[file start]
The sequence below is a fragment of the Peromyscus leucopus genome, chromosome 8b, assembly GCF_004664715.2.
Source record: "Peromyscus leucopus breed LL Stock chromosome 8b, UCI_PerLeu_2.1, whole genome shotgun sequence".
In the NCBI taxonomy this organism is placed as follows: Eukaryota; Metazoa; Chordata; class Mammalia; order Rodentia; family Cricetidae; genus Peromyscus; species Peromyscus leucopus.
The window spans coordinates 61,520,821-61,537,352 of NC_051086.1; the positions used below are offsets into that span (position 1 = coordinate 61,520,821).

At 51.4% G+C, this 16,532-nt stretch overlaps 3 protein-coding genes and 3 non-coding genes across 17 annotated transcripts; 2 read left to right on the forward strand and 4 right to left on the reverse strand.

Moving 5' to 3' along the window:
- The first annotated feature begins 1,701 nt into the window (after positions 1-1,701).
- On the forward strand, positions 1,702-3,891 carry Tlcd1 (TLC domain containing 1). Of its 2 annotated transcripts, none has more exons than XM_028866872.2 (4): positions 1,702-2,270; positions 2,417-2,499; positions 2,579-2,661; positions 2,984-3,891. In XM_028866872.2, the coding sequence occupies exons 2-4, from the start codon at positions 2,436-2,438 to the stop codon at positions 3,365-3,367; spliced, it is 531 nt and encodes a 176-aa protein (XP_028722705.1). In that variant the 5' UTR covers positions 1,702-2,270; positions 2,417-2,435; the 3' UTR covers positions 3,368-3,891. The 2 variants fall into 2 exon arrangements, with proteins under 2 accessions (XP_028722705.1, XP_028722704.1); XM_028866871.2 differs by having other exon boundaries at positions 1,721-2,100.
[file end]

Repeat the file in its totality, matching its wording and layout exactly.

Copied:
The sequence below is a fragment of the Peromyscus leucopus genome, chromosome 8b, assembly GCF_004664715.2.
Source record: "Peromyscus leucopus breed LL Stock chromosome 8b, UCI_PerLeu_2.1, whole genome shotgun sequence".
In the NCBI taxonomy this organism is placed as follows: Eukaryota; Metazoa; Chordata; class Mammalia; order Rodentia; family Cricetidae; genus Peromyscus; species Peromyscus leucopus.
The window spans coordinates 61,520,821-61,537,352 of NC_051086.1; the positions used below are offsets into that span (position 1 = coordinate 61,520,821).

At 51.4% G+C, this 16,532-nt stretch overlaps 3 protein-coding genes and 3 non-coding genes across 17 annotated transcripts; 2 read left to right on the forward strand and 4 right to left on the reverse strand.

Moving 5' to 3' along the window:
- The first annotated feature begins 1,701 nt into the window (after positions 1-1,701).
- On the forward strand, positions 1,702-3,891 carry Tlcd1 (TLC domain containing 1). Of its 2 annotated transcripts, none has more exons than XM_028866872.2 (4): positions 1,702-2,270; positions 2,417-2,499; positions 2,579-2,661; positions 2,984-3,891. In XM_028866872.2, the coding sequence occupies exons 2-4, from the start codon at positions 2,436-2,438 to the stop codon at positions 3,365-3,367; spliced, it is 531 nt and encodes a 176-aa protein (XP_028722705.1). In that variant the 5' UTR covers positions 1,702-2,270; positions 2,417-2,435; the 3' UTR covers positions 3,368-3,891. The 2 variants fall into 2 exon arrangements, with proteins under 2 accessions (XP_028722705.1, XP_028722704.1); XM_028866871.2 differs by having other exon boundaries at positions 1,721-2,100.